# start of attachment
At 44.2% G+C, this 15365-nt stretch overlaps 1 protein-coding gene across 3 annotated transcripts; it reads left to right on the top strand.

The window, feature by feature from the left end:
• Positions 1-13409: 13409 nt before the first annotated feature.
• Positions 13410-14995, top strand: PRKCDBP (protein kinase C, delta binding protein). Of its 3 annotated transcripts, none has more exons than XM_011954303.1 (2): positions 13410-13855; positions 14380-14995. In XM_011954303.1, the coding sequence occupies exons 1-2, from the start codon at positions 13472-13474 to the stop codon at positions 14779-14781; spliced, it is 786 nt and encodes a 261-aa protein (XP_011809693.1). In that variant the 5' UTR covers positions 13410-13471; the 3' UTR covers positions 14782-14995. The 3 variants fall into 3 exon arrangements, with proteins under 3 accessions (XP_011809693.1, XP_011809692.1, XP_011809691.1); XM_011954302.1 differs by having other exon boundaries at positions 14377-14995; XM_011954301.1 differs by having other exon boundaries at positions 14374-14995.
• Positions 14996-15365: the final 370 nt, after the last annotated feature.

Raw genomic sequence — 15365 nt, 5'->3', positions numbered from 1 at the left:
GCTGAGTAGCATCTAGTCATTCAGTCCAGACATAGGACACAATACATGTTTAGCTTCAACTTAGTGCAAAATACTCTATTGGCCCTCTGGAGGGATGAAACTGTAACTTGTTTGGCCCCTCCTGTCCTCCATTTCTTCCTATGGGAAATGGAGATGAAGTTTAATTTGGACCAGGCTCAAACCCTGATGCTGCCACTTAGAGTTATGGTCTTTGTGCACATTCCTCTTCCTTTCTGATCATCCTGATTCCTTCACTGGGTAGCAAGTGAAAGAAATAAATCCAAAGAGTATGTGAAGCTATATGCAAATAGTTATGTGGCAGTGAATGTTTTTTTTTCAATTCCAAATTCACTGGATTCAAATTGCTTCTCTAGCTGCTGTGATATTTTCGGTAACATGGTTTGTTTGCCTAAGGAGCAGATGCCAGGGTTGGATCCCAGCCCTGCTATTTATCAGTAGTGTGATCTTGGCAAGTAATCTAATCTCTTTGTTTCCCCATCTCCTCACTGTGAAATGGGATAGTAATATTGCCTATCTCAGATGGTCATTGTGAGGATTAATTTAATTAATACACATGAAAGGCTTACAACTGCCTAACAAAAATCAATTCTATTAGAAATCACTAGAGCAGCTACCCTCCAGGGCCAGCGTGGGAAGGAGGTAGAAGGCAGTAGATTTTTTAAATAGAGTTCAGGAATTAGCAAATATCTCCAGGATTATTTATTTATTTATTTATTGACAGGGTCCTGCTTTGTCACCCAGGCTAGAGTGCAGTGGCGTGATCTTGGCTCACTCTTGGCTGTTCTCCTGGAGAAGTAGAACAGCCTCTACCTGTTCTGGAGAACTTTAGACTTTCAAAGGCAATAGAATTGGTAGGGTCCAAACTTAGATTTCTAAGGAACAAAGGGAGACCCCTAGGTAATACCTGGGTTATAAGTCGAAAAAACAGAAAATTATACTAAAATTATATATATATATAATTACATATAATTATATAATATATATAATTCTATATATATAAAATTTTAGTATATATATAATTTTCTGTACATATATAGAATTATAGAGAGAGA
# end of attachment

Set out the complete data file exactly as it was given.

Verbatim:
At 44.2% G+C, this 15365-nt stretch overlaps 1 protein-coding gene across 3 annotated transcripts; it reads left to right on the top strand.

The window, feature by feature from the left end:
• Positions 1-13409: 13409 nt before the first annotated feature.
• Positions 13410-14995, top strand: PRKCDBP (protein kinase C, delta binding protein). Of its 3 annotated transcripts, none has more exons than XM_011954303.1 (2): positions 13410-13855; positions 14380-14995. In XM_011954303.1, the coding sequence occupies exons 1-2, from the start codon at positions 13472-13474 to the stop codon at positions 14779-14781; spliced, it is 786 nt and encodes a 261-aa protein (XP_011809693.1). In that variant the 5' UTR covers positions 13410-13471; the 3' UTR covers positions 14782-14995. The 3 variants fall into 3 exon arrangements, with proteins under 3 accessions (XP_011809693.1, XP_011809692.1, XP_011809691.1); XM_011954302.1 differs by having other exon boundaries at positions 14377-14995; XM_011954301.1 differs by having other exon boundaries at positions 14374-14995.
• Positions 14996-15365: the final 370 nt, after the last annotated feature.

Raw genomic sequence — 15365 nt, 5'->3', positions numbered from 1 at the left:
GCTGAGTAGCATCTAGTCATTCAGTCCAGACATAGGACACAATACATGTTTAGCTTCAACTTAGTGCAAAATACTCTATTGGCCCTCTGGAGGGATGAAACTGTAACTTGTTTGGCCCCTCCTGTCCTCCATTTCTTCCTATGGGAAATGGAGATGAAGTTTAATTTGGACCAGGCTCAAACCCTGATGCTGCCACTTAGAGTTATGGTCTTTGTGCACATTCCTCTTCCTTTCTGATCATCCTGATTCCTTCACTGGGTAGCAAGTGAAAGAAATAAATCCAAAGAGTATGTGAAGCTATATGCAAATAGTTATGTGGCAGTGAATGTTTTTTTTTCAATTCCAAATTCACTGGATTCAAATTGCTTCTCTAGCTGCTGTGATATTTTCGGTAACATGGTTTGTTTGCCTAAGGAGCAGATGCCAGGGTTGGATCCCAGCCCTGCTATTTATCAGTAGTGTGATCTTGGCAAGTAATCTAATCTCTTTGTTTCCCCATCTCCTCACTGTGAAATGGGATAGTAATATTGCCTATCTCAGATGGTCATTGTGAGGATTAATTTAATTAATACACATGAAAGGCTTACAACTGCCTAACAAAAATCAATTCTATTAGAAATCACTAGAGCAGCTACCCTCCAGGGCCAGCGTGGGAAGGAGGTAGAAGGCAGTAGATTTTTTAAATAGAGTTCAGGAATTAGCAAATATCTCCAGGATTATTTATTTATTTATTTATTGACAGGGTCCTGCTTTGTCACCCAGGCTAGAGTGCAGTGGCGTGATCTTGGCTCACTCTTGGCTGTTCTCCTGGAGAAGTAGAACAGCCTCTACCTGTTCTGGAGAACTTTAGACTTTCAAAGGCAATAGAATTGGTAGGGTCCAAACTTAGATTTCTAAGGAACAAAGGGAGACCCCTAGGTAATACCTGGGTTATAAGTCGAAAAAACAGAAAATTATACTAAAATTATATATATATATAATTACATATAATTATATAATATATATAATTCTATATATATAAAATTTTAGTATATATATAATTTTCTGTACATATATAGAATTATAGAGAGAGA